Fight or Flight
The third of 3 pieces commissioned by the Illinois Philharmonic Orchestra for the 2018-2019 season.
Commissioned by the Illinois Philharmonic Orchestra as the winner of the
2018 Classical Evolve Competition
Premiered by the IPO, Stilian Kirov music director.
Cut My Legs From Underneath Me (5 minute preview)
A cheerful, lighthearted melody persistently works to gain momentum, and is constantly disrupted in various ways. Beginning with a rhythmic figure shared by the flutes and oboe, the melody is first heard in the trumpet and french horn, but is quickly cut off by a swell of timpani and bass drum. The violins then take up the tune before also succumbing to the percussive interruption. The low strings and bassoons try to reinvent the theme, but lapse into a dream-like state punctuated by more percussive rambunctiousness.
As the second attempt fades away with a solitary trombone, a new mood interrupts, the harp and celeste introducing a new set of a harmonies underneath a dark orchestral texture. Yet before this uninviting tune can take hold, the brass and winds return to a fragmented version of the opening theme and launch the strings into an uptempo version of the piece's beginning, the theme enjoying its longest uninterrupted span yet.
Eventually, however, the low strings bring back the ominous harmonies heard earlier in the harp and celeste, and the joyful tune has to work harder than ever.
With one last effort, the violins and violas start a vigorous race to the finish, bolstering the rest of the ensemble to what could be a triumphant finale, but it is suddenly abandoned. We are left with only a string quartet who, without a shred of the original melody, begin to bring the piece to a more melancholic conclusion.
Commissioned by the Illinois Philharmonic Orchestra as the winner of the 2018 Classical Evolve Competition
Premiered by the IPO, Stilian Kirov music director.
Loosely, this piece is a journey from chaos to unison. It starts with the entire orchestra playing every note in the chromatic scale at once, a sort of “big bang” that launches the piece into a densely orchestrated beginning. After a time this heaviness melts away slightly, giving way to a more fluid sound, and melodic fragments from the beginning can be heard again briefly in the brass, fighting against dissonant strings and winds.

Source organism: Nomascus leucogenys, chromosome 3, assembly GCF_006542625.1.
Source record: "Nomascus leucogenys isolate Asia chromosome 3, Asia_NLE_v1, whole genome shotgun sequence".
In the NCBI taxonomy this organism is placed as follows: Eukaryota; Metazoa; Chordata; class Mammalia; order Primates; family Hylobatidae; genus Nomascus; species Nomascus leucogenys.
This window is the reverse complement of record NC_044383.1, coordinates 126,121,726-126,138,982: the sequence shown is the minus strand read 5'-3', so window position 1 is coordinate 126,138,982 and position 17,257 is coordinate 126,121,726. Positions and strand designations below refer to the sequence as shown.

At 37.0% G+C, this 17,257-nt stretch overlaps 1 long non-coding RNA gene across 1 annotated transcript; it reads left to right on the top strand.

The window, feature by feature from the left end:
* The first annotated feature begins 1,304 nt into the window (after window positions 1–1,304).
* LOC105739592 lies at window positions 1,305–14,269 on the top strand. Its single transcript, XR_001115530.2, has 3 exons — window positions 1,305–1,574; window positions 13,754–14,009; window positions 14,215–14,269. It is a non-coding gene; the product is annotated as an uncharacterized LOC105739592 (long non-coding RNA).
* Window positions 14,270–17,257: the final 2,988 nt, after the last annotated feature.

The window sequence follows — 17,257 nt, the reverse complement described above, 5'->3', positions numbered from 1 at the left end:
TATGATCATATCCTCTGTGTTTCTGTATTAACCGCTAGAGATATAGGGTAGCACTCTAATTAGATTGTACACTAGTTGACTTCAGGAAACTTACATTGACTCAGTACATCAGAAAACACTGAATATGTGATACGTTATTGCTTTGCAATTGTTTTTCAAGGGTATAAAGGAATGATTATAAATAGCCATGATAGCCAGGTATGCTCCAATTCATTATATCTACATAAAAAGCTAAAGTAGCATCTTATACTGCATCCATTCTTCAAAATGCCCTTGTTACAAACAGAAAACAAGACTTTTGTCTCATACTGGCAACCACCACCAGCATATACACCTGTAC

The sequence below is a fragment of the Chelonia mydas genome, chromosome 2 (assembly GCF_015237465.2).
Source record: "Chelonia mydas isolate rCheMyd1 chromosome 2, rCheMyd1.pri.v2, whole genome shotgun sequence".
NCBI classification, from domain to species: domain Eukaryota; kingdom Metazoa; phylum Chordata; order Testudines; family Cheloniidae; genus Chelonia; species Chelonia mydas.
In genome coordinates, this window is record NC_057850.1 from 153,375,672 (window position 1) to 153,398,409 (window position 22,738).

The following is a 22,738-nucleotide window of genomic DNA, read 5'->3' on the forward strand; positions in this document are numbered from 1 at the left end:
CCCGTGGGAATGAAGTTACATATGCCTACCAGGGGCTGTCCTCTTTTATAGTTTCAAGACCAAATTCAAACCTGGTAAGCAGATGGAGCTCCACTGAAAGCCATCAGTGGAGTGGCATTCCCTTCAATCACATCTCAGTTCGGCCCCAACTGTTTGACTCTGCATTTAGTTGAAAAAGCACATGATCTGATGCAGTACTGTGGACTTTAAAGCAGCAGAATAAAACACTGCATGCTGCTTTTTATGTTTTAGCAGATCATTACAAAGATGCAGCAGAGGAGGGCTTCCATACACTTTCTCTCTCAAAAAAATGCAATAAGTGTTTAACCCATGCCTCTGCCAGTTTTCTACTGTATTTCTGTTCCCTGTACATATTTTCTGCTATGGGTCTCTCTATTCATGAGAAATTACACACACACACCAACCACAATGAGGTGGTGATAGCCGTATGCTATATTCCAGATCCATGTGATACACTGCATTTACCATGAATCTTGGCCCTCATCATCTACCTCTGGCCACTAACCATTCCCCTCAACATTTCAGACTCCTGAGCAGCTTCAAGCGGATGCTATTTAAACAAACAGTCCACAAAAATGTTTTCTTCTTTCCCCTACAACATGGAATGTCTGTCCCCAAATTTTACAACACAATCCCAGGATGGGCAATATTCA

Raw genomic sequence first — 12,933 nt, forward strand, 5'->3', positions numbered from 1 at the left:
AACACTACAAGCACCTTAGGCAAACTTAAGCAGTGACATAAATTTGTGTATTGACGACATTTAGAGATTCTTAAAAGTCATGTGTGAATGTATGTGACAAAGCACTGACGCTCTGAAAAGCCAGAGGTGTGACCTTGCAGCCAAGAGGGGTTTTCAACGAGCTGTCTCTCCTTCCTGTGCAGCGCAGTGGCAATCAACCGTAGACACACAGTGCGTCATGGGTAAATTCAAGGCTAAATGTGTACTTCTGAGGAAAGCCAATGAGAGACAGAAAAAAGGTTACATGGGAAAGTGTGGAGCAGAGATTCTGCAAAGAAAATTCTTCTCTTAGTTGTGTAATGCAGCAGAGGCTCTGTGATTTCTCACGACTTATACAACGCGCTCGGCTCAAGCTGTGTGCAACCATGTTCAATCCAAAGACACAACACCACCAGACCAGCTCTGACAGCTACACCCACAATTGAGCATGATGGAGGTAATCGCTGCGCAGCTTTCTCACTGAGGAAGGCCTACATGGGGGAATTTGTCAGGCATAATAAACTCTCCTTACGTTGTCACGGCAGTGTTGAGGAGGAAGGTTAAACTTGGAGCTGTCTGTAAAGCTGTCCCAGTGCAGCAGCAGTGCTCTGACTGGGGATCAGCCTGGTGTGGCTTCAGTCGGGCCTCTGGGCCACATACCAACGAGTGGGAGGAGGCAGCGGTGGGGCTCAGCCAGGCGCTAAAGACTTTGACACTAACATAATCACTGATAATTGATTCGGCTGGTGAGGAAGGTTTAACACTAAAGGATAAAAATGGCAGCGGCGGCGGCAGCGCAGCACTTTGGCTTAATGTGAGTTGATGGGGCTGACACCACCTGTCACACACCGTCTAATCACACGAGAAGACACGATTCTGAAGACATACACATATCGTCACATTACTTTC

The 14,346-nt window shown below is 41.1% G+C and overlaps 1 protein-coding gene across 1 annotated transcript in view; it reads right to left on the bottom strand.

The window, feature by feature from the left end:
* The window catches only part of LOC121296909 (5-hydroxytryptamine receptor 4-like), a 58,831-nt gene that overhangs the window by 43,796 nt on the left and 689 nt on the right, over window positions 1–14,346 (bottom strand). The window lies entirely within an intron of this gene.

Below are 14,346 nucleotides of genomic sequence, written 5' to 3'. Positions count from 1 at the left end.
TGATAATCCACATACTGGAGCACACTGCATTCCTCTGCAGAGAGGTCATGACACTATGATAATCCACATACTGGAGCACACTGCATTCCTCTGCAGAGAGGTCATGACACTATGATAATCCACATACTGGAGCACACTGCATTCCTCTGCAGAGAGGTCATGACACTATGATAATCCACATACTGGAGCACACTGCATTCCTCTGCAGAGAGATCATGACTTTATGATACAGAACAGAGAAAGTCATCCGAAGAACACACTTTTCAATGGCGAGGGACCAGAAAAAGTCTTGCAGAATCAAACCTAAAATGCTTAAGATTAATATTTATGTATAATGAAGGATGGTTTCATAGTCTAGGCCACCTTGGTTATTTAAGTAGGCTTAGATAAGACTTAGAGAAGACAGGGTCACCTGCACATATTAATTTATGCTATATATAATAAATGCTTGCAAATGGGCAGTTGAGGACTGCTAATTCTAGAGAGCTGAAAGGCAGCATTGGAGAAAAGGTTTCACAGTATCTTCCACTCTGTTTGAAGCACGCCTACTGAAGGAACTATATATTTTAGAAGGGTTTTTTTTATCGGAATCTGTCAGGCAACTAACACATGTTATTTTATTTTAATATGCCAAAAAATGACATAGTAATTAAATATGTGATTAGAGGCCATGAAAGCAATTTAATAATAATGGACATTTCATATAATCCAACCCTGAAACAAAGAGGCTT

Any respite to be found is short-lived, however, as the opening chord is heard yet again. The percussion section takes over, and underscores an angular bass trombone solo with the help of the piano, harp, and strings. The trombone gives shape to the melody that struggled to take form in the beginning, while still being melodically uncertain in itself. It then passes the baton to the piano, which tries even harder to give legs to the elusive theme, but in the end only fragments it further as the rest of the orchestra returns for a wild, militaristic march. Mocking winds and strings battle against brutish brass interjections, with the struggling melody fighting against it all. Finally, everything coalesces and then dissolves, and for the first time, the melody is heard in full in the alto flute. This relief bolsters the rest of the orchestra to a unified finale, where eventually every member of the orchestra is found playing the same figure together.
Commissioned by the Seattle Youth Symphony,
Stephen Rogers Radcliffe music director
Hraun: A Saga for Chamber Orchestra (5 minute preview)
Inspired by a portion of the Icelandic Eyrbyggja saga, this piece evokes the creation by hand of a road through the Berserkjahraun, a lava field in Iceland's Snæfellsnes peninsula. The story follows two Swedish Berserker warriors as they are tasked with building the road in exchange for the marriage of a local farmer's daughter to one of the warriors.
Winner of the Illinois Philharmonic Orchestra's 2018 Classical Evolve Competition, premiered by the IPO, Stilian Kirov music director.
The Riff's the Thing
A performed imitation of every ensemble/band/group's rehearsal process
The Calm Outside the Storm
This piece attempts to describe the fight to remain calm against a task or force that is anything but peaceful. A tranquil opening eventually builds to a violent middle section before regaining the opening serenity once more. The horn is the voice that struggles to maintain calm throughout, occasionally fighting with the piano or playing a more relaxed figure over the piano's busywork.
Musically, "Schizophrenia" is a competition between two ideas that seem to contrast in nearly every way. One is frantic and wild, never adhering to one key or mode, while the other is slightly more grounded and lyrical. These ideas begin to deteriorate, then converge in a cadenza that propels the piece to a violent conclusion.
Suite no. 1 for Violin and Mandolin
One of the first pieces I ever began work on, this duet for Violin and Mandolin attempts to weave folk elements into a classical setting. The first movement uses the melody of the Epitaph of Seikilos--considered to be the oldest complete composition with notation--reimagined as an Irish Jig that goes awry. "Meditation" provides a simple, peaceful interlude, and to end the piece, "Showdown" picks the energy back up, alternating soloistic features between the two instruments in a more rock/fiddle-inspired mood.